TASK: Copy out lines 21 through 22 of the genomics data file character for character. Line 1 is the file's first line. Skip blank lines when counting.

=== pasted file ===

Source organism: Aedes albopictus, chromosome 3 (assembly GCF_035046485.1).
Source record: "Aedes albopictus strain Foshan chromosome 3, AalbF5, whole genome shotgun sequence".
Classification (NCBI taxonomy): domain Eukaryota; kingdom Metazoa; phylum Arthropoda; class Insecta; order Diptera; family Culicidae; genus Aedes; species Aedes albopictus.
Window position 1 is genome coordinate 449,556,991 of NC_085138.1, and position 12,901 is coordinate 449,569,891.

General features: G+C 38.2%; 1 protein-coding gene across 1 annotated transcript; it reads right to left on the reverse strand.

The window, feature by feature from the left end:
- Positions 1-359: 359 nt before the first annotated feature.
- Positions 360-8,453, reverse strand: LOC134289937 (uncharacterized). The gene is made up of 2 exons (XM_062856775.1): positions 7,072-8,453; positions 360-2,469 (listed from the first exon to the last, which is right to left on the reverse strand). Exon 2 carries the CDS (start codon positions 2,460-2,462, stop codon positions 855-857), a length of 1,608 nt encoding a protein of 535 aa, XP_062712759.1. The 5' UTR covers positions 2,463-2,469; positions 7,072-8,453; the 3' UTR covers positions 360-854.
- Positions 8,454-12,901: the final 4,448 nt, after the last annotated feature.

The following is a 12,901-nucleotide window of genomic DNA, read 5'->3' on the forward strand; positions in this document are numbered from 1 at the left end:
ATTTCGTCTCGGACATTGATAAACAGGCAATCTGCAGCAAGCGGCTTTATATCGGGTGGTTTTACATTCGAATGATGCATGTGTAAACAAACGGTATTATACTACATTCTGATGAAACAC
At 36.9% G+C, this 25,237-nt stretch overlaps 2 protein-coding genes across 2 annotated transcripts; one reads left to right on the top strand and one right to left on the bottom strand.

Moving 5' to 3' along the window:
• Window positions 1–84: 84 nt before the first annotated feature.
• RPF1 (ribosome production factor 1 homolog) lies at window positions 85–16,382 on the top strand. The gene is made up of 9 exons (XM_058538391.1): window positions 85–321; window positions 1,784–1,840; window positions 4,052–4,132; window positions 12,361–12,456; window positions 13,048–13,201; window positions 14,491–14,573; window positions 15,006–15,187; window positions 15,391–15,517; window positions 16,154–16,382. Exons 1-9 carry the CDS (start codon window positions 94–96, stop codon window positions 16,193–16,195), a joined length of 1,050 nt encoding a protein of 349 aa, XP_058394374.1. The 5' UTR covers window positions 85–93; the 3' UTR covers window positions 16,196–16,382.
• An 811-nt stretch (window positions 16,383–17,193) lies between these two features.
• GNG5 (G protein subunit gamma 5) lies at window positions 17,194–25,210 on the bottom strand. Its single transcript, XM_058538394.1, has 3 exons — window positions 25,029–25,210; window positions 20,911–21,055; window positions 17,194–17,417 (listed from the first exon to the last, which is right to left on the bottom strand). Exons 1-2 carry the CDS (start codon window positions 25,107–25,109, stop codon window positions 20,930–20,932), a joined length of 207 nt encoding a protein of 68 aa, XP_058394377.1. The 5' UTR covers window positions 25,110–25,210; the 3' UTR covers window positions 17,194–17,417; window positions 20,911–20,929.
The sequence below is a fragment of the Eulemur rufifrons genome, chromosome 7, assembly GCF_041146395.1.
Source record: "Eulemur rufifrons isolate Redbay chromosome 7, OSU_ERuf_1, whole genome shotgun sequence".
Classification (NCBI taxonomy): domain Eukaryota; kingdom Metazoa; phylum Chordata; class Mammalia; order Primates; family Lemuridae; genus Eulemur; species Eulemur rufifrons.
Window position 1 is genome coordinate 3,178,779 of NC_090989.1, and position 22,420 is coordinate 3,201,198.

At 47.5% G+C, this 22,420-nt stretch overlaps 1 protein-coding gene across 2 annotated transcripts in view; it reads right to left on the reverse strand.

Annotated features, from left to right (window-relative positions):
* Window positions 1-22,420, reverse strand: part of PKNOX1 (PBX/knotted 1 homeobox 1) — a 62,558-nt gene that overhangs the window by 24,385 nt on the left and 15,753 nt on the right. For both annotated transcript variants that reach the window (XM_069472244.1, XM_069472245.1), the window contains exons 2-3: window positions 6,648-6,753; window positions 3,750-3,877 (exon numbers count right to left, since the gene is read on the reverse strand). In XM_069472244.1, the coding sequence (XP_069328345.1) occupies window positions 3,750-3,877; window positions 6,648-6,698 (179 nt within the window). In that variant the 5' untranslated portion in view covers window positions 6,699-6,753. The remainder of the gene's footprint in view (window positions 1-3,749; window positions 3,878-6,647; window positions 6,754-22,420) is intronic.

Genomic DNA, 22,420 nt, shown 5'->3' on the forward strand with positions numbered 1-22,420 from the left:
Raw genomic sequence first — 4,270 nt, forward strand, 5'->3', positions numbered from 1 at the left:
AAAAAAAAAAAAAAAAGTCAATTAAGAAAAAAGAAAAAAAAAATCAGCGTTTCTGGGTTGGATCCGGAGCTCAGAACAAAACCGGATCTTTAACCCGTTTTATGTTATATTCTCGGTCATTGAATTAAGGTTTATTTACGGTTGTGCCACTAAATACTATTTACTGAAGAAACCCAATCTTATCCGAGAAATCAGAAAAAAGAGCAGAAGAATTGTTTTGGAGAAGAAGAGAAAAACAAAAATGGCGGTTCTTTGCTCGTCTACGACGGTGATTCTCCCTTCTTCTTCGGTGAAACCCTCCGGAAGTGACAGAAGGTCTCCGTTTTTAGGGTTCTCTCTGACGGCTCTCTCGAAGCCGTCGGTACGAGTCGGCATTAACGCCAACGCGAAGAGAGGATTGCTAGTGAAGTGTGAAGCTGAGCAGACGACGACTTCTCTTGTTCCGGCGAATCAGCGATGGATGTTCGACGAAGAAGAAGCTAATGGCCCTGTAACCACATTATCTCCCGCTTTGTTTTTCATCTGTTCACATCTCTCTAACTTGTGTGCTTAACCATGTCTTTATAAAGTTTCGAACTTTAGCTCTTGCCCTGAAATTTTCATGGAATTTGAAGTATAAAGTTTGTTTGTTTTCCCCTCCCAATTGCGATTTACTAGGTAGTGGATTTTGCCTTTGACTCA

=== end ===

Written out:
Window position 1 is genome coordinate 3,178,779 of NC_090989.1, and position 22,420 is coordinate 3,201,198.

At 47.5% G+C, this 22,420-nt stretch overlaps 1 protein-coding gene across 2 annotated transcripts in view; it reads right to left on the reverse strand.